leedDo you know the difference between LEED certification and ASHRAE standards?

Leadership in Energy and Environmental Design (LEED) and the American Society of Heating, Refrigerating, and Air-Conditioning Engineers (ASHRAE) are two organizations leading the rating systems and standards for energy-efficient buildings.

While both rating systems are working to reduce energy consumption and modernize environmental standards, there are significant differences between the two:

  • The LEED rating system offers certification levels for new structures that go above and beyond in green design.
  • The ASHRAE Standard 90.1 is an energy specification that dictates the minimum requirements for any structure (new or existing) that does not include low-rise residential buildings.

LEED was developed in 1999 by the U.S. Green Building Council. When a building is seeking a LEED certification, it is rated by the Green Building Certification Institute on a point scale in seven categories. These categories are water efficiency, innovation in design, regional priority, materials and resources, sustainable sites, indoor environmental quality, and energy and atmosphere. The building can receive a certified, silver, gold or platinum rating.

Although the ASHRAE standard has been updated frequently since its inception, buildings are still being compared to the benchmarks put in place in 2001 (referred to as ASHRAE 90.1.(2001)) to qualify for the Energy Efficient Commercial Building Deduction (179D). This version of ASHRAE defines energy efficiency standards in three categories:  interior lighting, HVAC and hot water, or building envelope systems.

Tax Savings With LEED and ASHRAE

To incentivize energy-conscious construction and to offset buildings using 60-70% of the U.S.’s power consumption, 179D was included in Congress’ Energy Policy Act of 2005. Overseen by the IRS, this deduction was put in place to help make the U.S. an energy-independent nation.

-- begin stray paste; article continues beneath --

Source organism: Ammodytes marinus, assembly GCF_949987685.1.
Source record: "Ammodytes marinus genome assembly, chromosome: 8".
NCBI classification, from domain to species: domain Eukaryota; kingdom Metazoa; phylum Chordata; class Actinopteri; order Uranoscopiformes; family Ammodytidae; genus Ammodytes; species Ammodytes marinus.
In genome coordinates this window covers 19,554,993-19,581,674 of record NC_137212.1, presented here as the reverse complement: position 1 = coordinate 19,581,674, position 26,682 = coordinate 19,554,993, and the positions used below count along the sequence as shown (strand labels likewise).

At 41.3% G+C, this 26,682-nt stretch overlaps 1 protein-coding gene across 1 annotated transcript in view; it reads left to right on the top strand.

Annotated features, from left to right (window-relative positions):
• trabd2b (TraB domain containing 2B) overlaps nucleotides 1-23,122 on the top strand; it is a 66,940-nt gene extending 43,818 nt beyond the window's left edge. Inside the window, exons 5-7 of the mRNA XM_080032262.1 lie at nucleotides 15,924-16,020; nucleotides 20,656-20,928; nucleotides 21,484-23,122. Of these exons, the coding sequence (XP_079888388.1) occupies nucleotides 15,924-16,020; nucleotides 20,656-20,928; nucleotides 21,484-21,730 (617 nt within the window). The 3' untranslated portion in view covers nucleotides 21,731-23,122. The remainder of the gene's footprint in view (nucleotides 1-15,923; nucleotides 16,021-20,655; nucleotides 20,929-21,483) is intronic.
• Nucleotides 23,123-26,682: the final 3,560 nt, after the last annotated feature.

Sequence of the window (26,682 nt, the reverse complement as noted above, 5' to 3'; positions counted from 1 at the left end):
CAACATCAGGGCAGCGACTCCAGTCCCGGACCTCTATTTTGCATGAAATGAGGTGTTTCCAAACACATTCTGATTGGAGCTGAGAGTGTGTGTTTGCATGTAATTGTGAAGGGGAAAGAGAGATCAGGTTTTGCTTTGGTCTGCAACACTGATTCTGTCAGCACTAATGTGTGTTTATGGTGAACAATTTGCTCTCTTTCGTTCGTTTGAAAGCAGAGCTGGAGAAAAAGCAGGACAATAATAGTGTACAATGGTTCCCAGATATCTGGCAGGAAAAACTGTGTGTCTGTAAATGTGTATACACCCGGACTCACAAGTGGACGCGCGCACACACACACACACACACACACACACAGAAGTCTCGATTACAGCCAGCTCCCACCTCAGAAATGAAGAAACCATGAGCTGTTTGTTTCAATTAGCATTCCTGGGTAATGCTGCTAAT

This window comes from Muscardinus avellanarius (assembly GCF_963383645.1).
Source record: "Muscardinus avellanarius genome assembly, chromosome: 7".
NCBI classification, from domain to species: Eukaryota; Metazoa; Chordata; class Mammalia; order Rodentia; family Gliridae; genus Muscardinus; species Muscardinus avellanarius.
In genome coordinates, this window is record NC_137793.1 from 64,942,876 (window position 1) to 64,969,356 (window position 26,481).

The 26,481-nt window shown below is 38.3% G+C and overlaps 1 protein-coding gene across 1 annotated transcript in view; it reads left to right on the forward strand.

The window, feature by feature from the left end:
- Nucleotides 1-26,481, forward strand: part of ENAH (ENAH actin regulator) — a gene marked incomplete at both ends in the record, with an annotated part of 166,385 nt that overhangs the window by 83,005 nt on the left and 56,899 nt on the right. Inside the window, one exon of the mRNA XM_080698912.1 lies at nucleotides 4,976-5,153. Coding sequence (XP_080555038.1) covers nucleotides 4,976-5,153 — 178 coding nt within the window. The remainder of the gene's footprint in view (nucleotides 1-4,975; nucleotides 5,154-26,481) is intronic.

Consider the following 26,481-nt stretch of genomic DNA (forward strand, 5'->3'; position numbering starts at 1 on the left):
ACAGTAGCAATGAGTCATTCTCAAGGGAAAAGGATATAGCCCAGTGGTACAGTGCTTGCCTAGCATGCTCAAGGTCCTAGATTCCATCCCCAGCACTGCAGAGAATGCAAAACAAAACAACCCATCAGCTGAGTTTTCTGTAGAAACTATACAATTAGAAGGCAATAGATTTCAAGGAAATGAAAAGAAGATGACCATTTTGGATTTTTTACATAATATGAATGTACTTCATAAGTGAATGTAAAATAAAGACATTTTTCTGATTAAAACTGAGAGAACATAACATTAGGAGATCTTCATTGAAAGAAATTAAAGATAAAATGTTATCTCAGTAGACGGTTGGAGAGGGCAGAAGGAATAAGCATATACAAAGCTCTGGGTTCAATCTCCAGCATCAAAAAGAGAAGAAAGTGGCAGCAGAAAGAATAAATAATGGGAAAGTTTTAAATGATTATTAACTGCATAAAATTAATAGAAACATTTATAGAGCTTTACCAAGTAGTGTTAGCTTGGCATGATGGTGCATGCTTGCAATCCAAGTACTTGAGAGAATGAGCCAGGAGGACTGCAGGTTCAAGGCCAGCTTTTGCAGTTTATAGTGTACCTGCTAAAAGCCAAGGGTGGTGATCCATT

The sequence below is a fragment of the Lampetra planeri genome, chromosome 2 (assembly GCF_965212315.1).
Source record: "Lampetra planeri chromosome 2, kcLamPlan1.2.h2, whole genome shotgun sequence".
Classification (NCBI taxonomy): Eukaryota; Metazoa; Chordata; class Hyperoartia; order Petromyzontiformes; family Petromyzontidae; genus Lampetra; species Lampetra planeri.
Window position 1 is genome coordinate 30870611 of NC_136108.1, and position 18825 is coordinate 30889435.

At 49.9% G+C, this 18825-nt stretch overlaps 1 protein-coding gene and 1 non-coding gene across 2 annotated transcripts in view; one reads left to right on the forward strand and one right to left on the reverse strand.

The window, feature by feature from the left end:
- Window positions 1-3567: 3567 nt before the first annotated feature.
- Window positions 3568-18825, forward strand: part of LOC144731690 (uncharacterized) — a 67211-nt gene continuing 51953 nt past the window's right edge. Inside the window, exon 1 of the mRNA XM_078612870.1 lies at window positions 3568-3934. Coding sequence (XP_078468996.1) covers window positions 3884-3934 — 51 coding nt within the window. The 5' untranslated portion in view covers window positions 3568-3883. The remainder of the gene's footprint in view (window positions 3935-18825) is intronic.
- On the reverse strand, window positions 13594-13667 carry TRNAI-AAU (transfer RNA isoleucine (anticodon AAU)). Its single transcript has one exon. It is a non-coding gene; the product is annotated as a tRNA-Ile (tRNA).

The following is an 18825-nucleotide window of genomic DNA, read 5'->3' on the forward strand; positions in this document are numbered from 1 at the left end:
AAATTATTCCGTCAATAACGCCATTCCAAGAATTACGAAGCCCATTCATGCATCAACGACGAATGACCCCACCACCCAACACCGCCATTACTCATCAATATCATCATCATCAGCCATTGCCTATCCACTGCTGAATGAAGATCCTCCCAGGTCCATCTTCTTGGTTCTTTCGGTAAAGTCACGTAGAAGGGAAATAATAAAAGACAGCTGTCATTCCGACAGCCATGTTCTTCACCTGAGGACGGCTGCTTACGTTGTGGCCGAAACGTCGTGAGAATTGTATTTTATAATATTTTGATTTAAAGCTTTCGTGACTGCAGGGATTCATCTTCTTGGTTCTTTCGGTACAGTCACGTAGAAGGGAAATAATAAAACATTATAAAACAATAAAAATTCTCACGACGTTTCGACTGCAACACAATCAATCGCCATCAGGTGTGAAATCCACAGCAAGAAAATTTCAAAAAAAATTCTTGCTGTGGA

To qualify for the 179D deduction, businesses must meet the minimum requirements of the ASHRAE standard. A building has to demonstrate a 50% reduction in one or in a combination of the three categories defined by the 179D code. The deduction can also be partial if the 50% is not met (with certain specifications).

Both LEED and ASHRAE 90.1.(2001) are modeled using a Performance Rating Method (PRM). While 179D looks at a modified PRM and can look at parts of the building independently, LEED certification requires that the entire building’s PRM is measured.

Of the seven categories by which LEED standards are measured, the two most important categories in terms of qualifying for 179D are energy, and atmosphere and indoor air quality. A prerequisite for LEED certification in energy and atmosphere is that the building exceeds the standards of the ASHRAE 90.1 (2007) rating, which is more complex than the 2001 standard that is required to qualify for the 179D deduction.

While a building does NOT have to be LEED certified to qualify for the 179D tax deduction, if a building has qualified in energy and atmosphere for LEED certification, it is in a great position to qualify for the 179D deduction.

Is your building in compliance with ASHRAE standards, or qualified for LEED certification? If so, you likely have a very big head start on claiming valuable tax incentives. For architects, engineers and construction companies, this credit is available for your work on government-owned building. These include public schools and universities, military buildings, court houses, libraries, county hospitals and local libraries. But, in order to claim the deduction, the government entity must make an official allocation to one of the contractors involved in designing the building. By offering a very lucrative deduction to the designers, 179D is incentivizing energy efficient design and construction that helps promote US energy independence and security.

alliantgroup is the nation’s leading provider of specialty tax consulting services including the Energy-Efficient Commercial Building Deduction (179D) and the Research and Development Tax Credit. Contact us today to learn how your work on energy efficient and LEED certified buildings may qualify you for lucrative tax incentives and credits.